3. Leave the lines open.  If your technicians trust that you are looking out for their best interests and care about their professional well-being, they are more likely to approach you directly if they are unhappy or considering leaving. If a technician is starting to look for new opportunities, you have a chance to keep them. If they are already interviewing, then you are on the cusp of losing them. Time is of the essence as you have a limited opportunity to convince them to stay. You are much better off fostering an environment where a technician comes to you before they start searching LinkedIn for job prospects, rather than after they’ve had a few interviews and become enamored with other available opportunities.
  4. Make things interesting.  Just like young surgeons learn by sitting in on and assisting with new procedures, so too should your technicians be learning new technology. Find ways to keep your technicians professionally engaged. For example, a Tier 1 Help Desk technician isn’t likely to be able to help consolidate an Active Directory forest on their own. But if a more senior technician is doing that type of work, find a way for the Tier 1 tech to see what is going on and learn from it. The capacity of humans to learn through doing is great. Give your technicians a chance to “stretch their legs” on new and interesting work that falls outside of their immediate job description. Mentor programs are one of the best ways to get employees working together in new and interesting situations.
  5. Give experiences.  There is a saying that a raise in pay is only a raise for a month. After that, it’s just your paycheck. While a raise is an excellent way to show appreciation for a job well done or to reflect a promotion, most employees will absorb a pay raise into their cost of living and the intended effect of continued employee happiness will eventually subside. While offering an increase in pay is useful in many instances, don’t go forward thinking the only way to recognize employees is to increase the size of their paychecks. Instead, offer to pay for travel and registration at an interesting industry conference or event. Surprise a group of employees by sending them to see a movie on Friday afternoon. Have lunch brought in to the office on regular occasions. Hold contests for prizes that employees might not otherwise buy for themselves. Of course everyone would like to have a larger paycheck, but smaller (and less expensive gestures) can go a long way in keeping employees happy and ultimately retaining them. If an employee is considering leaving your organization, you want to give them as many things to think about as possible, including how much they enjoy the culture and experience of your company.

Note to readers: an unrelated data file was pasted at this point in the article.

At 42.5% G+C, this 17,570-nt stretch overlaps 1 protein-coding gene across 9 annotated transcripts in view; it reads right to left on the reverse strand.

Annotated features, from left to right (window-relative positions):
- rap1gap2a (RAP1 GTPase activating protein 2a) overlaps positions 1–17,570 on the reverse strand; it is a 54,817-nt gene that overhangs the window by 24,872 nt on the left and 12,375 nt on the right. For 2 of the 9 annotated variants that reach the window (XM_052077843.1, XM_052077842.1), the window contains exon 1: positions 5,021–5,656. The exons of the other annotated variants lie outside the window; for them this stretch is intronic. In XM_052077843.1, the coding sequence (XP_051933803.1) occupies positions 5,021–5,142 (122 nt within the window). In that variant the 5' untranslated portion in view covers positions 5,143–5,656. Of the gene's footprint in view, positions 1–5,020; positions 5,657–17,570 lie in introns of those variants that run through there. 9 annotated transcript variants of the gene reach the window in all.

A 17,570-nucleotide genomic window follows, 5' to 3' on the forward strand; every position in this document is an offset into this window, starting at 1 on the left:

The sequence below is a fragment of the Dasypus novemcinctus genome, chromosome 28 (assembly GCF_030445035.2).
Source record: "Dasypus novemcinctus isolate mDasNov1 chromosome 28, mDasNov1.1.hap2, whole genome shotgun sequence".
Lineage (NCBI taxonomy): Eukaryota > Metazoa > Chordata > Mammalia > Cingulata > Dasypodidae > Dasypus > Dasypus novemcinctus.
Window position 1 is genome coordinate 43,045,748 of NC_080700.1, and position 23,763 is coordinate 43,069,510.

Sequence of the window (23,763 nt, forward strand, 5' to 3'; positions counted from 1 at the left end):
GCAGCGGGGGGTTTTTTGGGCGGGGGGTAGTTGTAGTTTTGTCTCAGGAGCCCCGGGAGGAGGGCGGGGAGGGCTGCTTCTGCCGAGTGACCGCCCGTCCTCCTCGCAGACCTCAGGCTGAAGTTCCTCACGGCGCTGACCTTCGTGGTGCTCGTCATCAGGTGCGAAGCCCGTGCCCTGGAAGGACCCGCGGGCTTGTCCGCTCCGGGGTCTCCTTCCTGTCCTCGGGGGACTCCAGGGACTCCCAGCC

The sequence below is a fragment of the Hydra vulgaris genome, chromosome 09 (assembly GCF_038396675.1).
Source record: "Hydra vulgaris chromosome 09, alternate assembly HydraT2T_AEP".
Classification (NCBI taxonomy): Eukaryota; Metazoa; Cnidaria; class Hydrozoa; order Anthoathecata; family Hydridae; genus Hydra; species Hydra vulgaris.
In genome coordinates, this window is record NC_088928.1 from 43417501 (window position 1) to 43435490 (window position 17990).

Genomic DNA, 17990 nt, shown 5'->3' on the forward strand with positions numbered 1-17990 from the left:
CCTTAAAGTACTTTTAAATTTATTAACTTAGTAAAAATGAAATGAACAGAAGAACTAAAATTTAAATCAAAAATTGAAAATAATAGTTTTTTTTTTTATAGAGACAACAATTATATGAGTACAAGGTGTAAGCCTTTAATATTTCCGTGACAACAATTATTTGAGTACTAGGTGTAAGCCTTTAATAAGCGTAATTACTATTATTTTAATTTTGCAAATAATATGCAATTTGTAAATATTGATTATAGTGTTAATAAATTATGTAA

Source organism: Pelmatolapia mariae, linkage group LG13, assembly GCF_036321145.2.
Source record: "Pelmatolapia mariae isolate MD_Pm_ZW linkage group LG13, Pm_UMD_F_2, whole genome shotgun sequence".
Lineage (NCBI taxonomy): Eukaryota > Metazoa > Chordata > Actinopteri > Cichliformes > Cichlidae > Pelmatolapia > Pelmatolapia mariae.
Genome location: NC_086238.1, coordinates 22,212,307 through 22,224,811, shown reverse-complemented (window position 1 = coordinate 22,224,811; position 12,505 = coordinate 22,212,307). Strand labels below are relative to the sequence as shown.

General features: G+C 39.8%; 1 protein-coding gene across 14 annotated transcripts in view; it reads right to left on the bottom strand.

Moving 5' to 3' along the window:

Finding great technicians for your team is a complicated task. From recruiting and interviewing talent, to hiring and integrating new employees into your corporate culture, getting the right mix of skills and personalities is a significant challenge. That’s why losing a technical team member can be a huge blow not just to the services you are able to offer but to your operational efficiency, as well. Restarting the process of locating, hiring, and installing a new technician is frustrating and time consuming. Increasing technician loyalty is vital to keeping your best technical talent in-house. As the adage goes, “The best customer is an existing customer,” and the same can be said about technicians; a quality technical resource already on your team is a substantial advantage over having an empty seat to fill. To learn how our team of skilled technicians at Mosaic NetworX work together to solve challenges and problems for clients in a variety of sectors, contact us today!